WASHINGTON - Since July, four little girls have become shooting victims in Washington, D.C., all of them innocent bystanders to violence in their neighborhoods.
More than three weeks ago, 6-year-old Daziyah Ingram was shot in the ankle as she was walking into to her apartment building on Langston Place in Southeast. FOX 5 sat down with Daziyah and her mother, Tarsha Ingram, to talk about how they're doing and how they're trying to help other D.C. families impacted by violence.
"She's walking better, the boot is off her foot," said Ingram.
She said her daughter's foot has been healing well, but the pain of what happened persists.
"She'll go into a mode where she don't want to talk and she just wants to be by herself," said Ingram. "And I give her the space, but I'm always telling her that mommy is here."
She says Daziyah doesn't like to speak about the Sept. 6 shooting.
"We were coming home from the grocery store," recalled Ingram. "We were getting out the car taking our groceries into the house and we just heard gunshots."
She says she grabbed her daughter
"As I was walking up the steps with her going into my apartment, I felt, like, water running down my legs," she said. "And I stopped to look and I was like, 'Oh, one of us is bleeding, one of us got shot.' That's when she screamed in my ear. She was like, 'Mommy!' and I was like, 'Oh, my baby. My baby's shot.'"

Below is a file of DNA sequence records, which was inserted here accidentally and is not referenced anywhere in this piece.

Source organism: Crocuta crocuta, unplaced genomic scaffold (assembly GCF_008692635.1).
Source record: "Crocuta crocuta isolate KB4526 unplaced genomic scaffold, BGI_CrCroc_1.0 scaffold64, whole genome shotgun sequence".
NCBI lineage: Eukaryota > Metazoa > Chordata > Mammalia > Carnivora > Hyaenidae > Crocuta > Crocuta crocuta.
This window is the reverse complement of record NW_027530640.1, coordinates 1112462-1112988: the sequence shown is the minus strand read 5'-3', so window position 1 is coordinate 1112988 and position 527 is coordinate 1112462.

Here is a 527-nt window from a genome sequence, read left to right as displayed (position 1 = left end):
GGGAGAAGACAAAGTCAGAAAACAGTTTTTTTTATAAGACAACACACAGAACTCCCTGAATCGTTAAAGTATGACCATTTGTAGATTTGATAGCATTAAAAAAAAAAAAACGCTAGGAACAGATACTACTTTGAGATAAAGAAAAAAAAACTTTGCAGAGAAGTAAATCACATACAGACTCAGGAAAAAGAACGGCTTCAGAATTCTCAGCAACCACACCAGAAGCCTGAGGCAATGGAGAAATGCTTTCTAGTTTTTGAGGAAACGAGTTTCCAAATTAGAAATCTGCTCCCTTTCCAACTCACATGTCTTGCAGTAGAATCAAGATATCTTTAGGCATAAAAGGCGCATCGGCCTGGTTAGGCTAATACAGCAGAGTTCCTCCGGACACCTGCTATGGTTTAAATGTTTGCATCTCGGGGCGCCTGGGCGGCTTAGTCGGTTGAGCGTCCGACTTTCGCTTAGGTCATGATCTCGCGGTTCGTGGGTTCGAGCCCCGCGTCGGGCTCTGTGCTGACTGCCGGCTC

Police released surveillance video of a person of interest in a car, but there have been no arrests yet.
"There has to be really a lot of changes for our babies to feel safer out here," said Ingram.
Makiyah Wilson, 10, was killed in Northeast In July. A 6-year-old was shot and injured in Southeast in August, and on Friday, a bullet grazed a 9-year-old girl's head in Northeast.
Ingram says she wants to create a support network for the growing number of families who have gone through what her's has. She's in the process of starting a nonprofit that her daughter helped name, The Daziyah Unicorn Survivor Foundation because Daziyah loves unicorns. She's partnering with an organization called Parent Watch that helps families impacted by violence.
"She has her arranged and has met with an attorney and an accountant, so it will be serious oversight and legitimacy to ensure that it's done correctly," said Janise Patterson, founder of Parent Watch.
Both women realize that families are left struggling long after the police and crime tape are gone. The biggest struggle for Ingram now is trying to get out of the neighborhood where her daughter was shot.
"We haven't moved yet, so that's the big process," said Ingram. "To get her in a safer environment and a safer place for my Daziyah."
To get involved in the foundation, contact Ingram and Patterson at firstname.lastname@example.org.